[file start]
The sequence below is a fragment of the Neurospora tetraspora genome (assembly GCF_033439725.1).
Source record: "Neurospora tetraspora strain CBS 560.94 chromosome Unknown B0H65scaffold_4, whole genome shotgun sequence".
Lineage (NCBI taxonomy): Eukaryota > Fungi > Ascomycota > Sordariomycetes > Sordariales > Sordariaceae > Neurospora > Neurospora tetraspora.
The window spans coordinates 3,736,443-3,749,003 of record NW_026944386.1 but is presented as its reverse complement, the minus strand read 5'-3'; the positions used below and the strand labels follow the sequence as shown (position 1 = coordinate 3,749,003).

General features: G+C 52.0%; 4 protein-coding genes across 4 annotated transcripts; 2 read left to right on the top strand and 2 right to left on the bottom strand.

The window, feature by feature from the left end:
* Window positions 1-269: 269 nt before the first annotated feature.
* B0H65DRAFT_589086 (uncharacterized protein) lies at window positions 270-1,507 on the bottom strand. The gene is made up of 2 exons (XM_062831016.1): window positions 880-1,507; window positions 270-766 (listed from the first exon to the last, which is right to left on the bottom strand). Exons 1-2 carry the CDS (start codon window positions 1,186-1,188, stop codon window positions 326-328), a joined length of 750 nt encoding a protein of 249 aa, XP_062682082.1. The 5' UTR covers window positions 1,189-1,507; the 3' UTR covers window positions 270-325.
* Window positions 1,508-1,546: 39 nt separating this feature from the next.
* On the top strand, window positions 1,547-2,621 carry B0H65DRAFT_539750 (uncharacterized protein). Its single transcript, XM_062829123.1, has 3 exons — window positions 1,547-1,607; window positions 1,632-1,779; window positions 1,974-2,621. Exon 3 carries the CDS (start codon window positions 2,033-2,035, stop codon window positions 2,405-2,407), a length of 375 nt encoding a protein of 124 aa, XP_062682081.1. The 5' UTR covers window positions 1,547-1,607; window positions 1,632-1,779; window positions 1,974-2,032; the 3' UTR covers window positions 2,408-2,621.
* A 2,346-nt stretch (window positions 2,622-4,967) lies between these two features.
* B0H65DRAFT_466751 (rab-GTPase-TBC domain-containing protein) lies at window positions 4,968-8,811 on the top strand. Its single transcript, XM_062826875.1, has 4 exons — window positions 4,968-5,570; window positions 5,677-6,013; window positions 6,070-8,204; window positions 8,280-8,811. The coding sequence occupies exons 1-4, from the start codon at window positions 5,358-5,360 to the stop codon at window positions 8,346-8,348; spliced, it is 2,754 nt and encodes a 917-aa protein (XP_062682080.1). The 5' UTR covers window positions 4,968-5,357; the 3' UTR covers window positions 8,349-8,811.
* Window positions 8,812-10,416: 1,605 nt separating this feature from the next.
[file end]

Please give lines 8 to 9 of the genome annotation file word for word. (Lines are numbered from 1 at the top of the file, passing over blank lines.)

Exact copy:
* B0H65DRAFT_589086 (uncharacterized protein) lies at window positions 270-1,507 on the bottom strand. The gene is made up of 2 exons (XM_062831016.1): window positions 880-1,507; window positions 270-766 (listed from the first exon to the last, which is right to left on the bottom strand). Exons 1-2 carry the CDS (start codon window positions 1,186-1,188, stop codon window positions 326-328), a joined length of 750 nt encoding a protein of 249 aa, XP_062682082.1. The 5' UTR covers window positions 1,189-1,507; the 3' UTR covers window positions 270-325.
* Window positions 1,508-1,546: 39 nt separating this feature from the next.